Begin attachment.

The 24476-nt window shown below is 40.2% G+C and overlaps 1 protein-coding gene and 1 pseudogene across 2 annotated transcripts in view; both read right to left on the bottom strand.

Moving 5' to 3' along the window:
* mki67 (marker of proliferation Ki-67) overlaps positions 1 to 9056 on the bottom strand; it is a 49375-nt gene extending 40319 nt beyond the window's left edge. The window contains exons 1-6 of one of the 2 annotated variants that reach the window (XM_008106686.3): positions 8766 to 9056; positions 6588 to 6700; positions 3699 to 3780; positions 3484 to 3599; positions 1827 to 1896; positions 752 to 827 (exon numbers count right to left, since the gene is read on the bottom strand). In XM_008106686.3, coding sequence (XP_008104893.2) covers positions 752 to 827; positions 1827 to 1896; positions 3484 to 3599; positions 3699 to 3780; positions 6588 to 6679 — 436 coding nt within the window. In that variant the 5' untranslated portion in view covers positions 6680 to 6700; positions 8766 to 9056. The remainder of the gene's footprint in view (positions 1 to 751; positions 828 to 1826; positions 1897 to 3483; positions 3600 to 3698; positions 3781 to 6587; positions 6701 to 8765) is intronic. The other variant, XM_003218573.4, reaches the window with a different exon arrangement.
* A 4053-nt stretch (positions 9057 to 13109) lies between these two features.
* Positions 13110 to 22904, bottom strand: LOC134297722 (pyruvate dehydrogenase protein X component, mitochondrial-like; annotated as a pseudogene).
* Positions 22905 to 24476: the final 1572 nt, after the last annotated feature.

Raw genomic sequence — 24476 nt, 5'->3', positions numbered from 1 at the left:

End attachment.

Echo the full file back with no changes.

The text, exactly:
The 24476-nt window shown below is 40.2% G+C and overlaps 1 protein-coding gene and 1 pseudogene across 2 annotated transcripts in view; both read right to left on the bottom strand.

Moving 5' to 3' along the window:
* mki67 (marker of proliferation Ki-67) overlaps positions 1 to 9056 on the bottom strand; it is a 49375-nt gene extending 40319 nt beyond the window's left edge. The window contains exons 1-6 of one of the 2 annotated variants that reach the window (XM_008106686.3): positions 8766 to 9056; positions 6588 to 6700; positions 3699 to 3780; positions 3484 to 3599; positions 1827 to 1896; positions 752 to 827 (exon numbers count right to left, since the gene is read on the bottom strand). In XM_008106686.3, coding sequence (XP_008104893.2) covers positions 752 to 827; positions 1827 to 1896; positions 3484 to 3599; positions 3699 to 3780; positions 6588 to 6679 — 436 coding nt within the window. In that variant the 5' untranslated portion in view covers positions 6680 to 6700; positions 8766 to 9056. The remainder of the gene's footprint in view (positions 1 to 751; positions 828 to 1826; positions 1897 to 3483; positions 3600 to 3698; positions 3781 to 6587; positions 6701 to 8765) is intronic. The other variant, XM_003218573.4, reaches the window with a different exon arrangement.
* A 4053-nt stretch (positions 9057 to 13109) lies between these two features.
* Positions 13110 to 22904, bottom strand: LOC134297722 (pyruvate dehydrogenase protein X component, mitochondrial-like; annotated as a pseudogene).
* Positions 22905 to 24476: the final 1572 nt, after the last annotated feature.

Raw genomic sequence — 24476 nt, 5'->3', positions numbered from 1 at the left: